Springsteen became fixated on trying to gain a Phil Spector-type “Wall of Sound” production. He was overcome with anger and frustration over the making of this album, saying later how he heard “sounds in [his] head” that he just couldn’t explain to the others in the studio. The album was finally completed on July 25th, 1975. But Springsteen was not satisfied.
When he first heard the finished album, he threw it into the alley. Someone in the band said how they saw Bruce fling it out of his hotel room window and into a river. He told Appel that he wanted to scrap half of it and substitute live recordings from upcoming concerts at The Bottom Line in New York (where he often played).
The album was released in August of 1975, and advance sales put it on the chart a week before it was even released. It quickly made the Top Ten, going gold in a matter of weeks. Their hard work – and frustration – paid off. Springsteen’s success was cemented for many years ahead. The album gave Springsteen his first hit single.
The Wall of Sound that could be heard on almost every song on Born to Run held a sort of mythical image of the rock ‘n’ roll era. Springsteen said once that he wanted that album to sound like “Roy Orbison singing Bob Dylan, produced by Spector.” Bruce’s friend and the guitarist, Steve Van Zandt, now laughs at the thought of it.
“Anytime you spend six months on a song, there’s something not exactly going right. A song should take about three hours.” The man’s got a point. But when it comes to perfectionism, there’s always room for improvement. In the 2005 documentary ‘Wings for Wheels,’ Springsteen called Van Zandt’s input on the track “arguably Steve’s greatest contribution to my music.”
With his first royalty cheque from ‘Born to Run,’ Springsteen bought himself a 1950 Corvette. It was actually the first car he ever owned, and it now resides in a Rock ‘n’ Roll Hall Of Fame exhibition. But despite this major breakthrough, he wasn’t able to follow up on his epic third album due to legal disputes with his former manager, Appel.
He brought in a new manager, rock critic Jon Landau. But the problem was that he couldn’t record new material until the dispute with Appel was settled. It was during this period, which lasted about a year that Springsteen wrote ‘Because the Night’ with Patti Smith. Springsteen and Appel finally reached a settlement in 1977, and Springsteen returned to the studio.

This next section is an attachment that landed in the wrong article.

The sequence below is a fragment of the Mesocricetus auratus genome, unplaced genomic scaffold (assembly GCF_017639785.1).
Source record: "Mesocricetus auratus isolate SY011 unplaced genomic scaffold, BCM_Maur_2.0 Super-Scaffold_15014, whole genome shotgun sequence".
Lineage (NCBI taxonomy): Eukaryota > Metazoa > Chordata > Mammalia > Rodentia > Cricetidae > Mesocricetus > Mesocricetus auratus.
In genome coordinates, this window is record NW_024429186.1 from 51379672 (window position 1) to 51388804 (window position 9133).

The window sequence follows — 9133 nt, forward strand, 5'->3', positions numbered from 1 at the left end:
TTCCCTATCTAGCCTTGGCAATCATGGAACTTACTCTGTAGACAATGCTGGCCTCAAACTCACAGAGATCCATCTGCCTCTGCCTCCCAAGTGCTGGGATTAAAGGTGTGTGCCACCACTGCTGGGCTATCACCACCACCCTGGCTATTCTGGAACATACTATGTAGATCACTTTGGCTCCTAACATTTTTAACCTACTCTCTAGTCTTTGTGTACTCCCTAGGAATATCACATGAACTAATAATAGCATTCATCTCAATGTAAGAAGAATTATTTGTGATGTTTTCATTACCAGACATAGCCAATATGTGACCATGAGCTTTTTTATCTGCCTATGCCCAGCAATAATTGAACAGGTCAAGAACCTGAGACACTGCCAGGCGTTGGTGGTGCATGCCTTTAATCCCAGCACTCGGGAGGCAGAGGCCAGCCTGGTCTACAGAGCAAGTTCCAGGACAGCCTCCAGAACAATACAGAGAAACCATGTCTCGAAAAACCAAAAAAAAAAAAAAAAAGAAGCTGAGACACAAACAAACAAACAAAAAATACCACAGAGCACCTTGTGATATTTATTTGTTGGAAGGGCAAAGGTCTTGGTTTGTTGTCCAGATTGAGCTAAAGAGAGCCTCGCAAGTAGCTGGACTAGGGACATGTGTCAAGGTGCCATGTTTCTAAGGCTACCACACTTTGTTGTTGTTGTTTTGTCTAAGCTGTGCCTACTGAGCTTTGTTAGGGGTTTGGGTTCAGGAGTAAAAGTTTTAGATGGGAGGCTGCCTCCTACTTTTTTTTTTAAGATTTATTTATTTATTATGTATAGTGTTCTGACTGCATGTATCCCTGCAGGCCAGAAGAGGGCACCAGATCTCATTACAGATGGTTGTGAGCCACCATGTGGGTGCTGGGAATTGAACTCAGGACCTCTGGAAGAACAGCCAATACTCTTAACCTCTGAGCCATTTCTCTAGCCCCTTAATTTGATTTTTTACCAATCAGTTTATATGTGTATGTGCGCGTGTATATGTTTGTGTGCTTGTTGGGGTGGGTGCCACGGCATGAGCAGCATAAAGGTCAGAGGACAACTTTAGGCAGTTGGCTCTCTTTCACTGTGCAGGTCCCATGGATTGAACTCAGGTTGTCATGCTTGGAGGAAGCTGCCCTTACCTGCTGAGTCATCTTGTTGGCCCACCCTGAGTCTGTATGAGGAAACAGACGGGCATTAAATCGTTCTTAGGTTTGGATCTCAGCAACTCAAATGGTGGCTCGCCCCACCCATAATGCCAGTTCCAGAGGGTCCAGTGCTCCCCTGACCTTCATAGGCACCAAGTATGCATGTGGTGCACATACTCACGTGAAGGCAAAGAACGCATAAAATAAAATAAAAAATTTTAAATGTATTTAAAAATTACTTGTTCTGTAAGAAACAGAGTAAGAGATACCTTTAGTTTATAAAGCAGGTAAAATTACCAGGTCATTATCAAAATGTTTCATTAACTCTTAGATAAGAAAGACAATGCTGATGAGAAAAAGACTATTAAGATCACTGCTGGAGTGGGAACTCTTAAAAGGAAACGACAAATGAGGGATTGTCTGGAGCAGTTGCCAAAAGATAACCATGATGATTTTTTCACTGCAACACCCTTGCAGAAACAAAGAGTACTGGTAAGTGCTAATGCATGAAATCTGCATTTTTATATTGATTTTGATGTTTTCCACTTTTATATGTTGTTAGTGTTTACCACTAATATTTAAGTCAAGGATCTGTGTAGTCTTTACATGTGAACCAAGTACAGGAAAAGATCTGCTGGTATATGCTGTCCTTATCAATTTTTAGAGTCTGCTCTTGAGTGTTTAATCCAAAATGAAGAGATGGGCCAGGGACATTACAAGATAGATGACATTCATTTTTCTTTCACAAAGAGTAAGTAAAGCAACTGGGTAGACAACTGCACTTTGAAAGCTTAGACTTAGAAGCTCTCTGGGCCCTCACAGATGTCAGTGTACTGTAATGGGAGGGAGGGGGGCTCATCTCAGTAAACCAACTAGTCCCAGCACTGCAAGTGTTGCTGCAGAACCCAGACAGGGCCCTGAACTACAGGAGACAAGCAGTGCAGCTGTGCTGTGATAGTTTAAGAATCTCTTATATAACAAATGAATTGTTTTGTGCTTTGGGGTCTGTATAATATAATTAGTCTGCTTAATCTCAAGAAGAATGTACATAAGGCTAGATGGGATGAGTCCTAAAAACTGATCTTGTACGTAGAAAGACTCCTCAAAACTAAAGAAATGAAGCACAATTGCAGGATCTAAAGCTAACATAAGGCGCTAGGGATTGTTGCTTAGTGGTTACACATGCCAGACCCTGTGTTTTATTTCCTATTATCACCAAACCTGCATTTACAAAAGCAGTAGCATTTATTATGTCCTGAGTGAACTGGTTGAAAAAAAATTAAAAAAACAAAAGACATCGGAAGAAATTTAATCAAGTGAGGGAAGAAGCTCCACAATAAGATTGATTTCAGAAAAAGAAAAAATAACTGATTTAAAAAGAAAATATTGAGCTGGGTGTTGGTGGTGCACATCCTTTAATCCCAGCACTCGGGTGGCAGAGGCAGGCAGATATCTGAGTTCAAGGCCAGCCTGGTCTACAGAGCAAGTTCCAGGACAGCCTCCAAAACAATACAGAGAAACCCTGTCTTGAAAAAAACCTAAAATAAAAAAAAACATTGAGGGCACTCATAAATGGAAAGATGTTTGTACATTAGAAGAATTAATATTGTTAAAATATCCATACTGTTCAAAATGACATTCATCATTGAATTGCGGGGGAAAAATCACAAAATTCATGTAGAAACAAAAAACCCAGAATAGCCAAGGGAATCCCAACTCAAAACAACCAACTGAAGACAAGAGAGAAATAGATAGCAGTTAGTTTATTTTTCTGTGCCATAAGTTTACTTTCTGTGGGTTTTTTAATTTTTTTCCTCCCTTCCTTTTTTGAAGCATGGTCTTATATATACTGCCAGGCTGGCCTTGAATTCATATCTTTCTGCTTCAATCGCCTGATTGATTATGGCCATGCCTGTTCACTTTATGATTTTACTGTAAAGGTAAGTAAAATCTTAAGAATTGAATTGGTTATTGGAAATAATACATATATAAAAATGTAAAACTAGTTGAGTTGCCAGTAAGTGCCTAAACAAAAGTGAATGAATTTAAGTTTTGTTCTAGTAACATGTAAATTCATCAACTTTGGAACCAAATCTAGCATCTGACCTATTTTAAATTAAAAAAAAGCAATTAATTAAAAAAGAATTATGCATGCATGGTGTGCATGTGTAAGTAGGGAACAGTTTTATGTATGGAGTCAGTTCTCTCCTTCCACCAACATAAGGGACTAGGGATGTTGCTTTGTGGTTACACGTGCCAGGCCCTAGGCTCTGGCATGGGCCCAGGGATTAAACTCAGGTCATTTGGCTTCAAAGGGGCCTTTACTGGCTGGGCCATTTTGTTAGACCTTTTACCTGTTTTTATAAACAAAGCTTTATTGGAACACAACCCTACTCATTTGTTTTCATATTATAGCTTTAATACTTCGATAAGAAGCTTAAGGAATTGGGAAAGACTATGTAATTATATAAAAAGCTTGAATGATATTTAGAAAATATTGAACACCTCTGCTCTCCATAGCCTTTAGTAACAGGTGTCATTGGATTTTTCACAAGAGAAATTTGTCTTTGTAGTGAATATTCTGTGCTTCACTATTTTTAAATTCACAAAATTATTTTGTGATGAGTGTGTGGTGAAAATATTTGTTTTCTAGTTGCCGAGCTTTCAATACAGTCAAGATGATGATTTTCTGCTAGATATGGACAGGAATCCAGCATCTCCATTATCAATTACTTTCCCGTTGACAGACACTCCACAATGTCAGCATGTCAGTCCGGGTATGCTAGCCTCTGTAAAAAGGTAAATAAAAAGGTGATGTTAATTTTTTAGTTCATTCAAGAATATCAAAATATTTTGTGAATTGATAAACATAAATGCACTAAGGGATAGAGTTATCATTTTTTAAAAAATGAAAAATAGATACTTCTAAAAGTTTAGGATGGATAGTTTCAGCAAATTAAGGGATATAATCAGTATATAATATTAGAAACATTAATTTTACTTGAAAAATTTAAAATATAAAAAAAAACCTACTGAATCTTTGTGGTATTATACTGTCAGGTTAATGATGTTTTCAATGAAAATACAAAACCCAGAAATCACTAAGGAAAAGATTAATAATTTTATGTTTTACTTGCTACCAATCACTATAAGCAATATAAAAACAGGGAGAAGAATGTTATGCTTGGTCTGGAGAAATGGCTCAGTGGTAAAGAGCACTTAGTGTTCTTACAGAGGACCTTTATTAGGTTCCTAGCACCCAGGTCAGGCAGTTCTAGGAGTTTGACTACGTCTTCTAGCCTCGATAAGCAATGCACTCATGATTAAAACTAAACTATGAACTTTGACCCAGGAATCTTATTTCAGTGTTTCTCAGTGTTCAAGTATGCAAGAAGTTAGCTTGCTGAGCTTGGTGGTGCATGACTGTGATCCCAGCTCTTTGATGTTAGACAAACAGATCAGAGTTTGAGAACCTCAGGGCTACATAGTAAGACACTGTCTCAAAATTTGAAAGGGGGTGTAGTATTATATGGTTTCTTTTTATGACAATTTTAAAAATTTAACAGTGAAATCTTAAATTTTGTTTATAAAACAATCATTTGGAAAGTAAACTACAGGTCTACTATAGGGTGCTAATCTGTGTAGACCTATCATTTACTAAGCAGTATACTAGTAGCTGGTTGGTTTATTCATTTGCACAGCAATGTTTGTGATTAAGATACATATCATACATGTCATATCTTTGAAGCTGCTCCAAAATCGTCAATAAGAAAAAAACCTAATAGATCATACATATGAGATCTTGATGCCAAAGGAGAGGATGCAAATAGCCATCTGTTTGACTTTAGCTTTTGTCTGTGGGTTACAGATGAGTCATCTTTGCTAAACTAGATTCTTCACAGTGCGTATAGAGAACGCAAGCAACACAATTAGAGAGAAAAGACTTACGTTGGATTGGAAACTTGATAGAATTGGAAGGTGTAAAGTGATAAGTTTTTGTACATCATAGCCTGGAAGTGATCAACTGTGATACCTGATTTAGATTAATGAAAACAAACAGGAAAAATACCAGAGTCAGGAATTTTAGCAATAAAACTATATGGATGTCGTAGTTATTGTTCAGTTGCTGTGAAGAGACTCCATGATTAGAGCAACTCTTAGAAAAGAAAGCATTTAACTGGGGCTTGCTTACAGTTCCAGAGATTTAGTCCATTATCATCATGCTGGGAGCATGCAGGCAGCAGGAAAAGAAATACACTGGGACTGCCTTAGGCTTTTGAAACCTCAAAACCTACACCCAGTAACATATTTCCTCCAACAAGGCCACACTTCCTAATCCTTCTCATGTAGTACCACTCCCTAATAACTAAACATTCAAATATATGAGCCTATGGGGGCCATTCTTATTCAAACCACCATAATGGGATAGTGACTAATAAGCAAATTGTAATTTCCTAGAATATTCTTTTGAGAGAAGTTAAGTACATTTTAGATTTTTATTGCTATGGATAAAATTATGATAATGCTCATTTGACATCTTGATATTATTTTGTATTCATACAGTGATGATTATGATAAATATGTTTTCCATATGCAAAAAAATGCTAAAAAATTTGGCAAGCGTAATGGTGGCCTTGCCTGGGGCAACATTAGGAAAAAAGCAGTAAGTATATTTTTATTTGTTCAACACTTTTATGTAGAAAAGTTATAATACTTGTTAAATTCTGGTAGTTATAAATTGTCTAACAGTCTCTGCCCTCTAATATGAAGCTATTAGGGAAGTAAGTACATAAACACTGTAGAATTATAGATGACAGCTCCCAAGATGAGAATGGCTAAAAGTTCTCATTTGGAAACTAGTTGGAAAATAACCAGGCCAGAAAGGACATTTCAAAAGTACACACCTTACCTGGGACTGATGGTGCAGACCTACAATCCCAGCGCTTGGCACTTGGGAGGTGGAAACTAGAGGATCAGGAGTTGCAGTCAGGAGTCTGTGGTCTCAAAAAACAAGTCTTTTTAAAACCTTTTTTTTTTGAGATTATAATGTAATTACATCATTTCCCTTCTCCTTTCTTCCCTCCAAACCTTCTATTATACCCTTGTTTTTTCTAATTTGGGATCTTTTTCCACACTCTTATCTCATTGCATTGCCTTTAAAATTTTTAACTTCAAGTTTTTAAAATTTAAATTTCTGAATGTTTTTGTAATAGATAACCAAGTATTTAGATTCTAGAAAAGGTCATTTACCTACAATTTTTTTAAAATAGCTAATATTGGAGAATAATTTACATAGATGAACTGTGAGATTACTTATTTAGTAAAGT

Bruce Springsteen’s return came in 1978 with the album, Darkness on the Edge of Town. It was a musical turning point in Springsteen’s career. The raw, rapid-fire lyrics and long musical compositions were gone. The songs were more carefully drawn and started to reflect Springsteen’s new intellectual and political awareness.
In 1979, Springsteen went to a Ramones show in New Jersey and met Joey Ramone. Ramone asked him to write a song for them. Springsteen then composed ‘Hungry Heart’ that very night. But on the advice of his producer and manager, Jon Landau, he decided to keep the track for himself. ‘Hungry Heart’ eventually was released and gave Springsteen his first Top Ten hit. The song was used in the Tom Cruise film, ‘Risky Business,’ which marked the first time a Springsteen song was used in a movie.
Springsteen has more recently spoken openly and honestly about his struggles with depression, which he started to face in his 30s. Around that time, he was frustrated with being an underweight “fast-food junkie” who sometimes had to be helped off stage after a show. He took his health more seriously and began running six miles on a treadmill and lifting weights three times a week.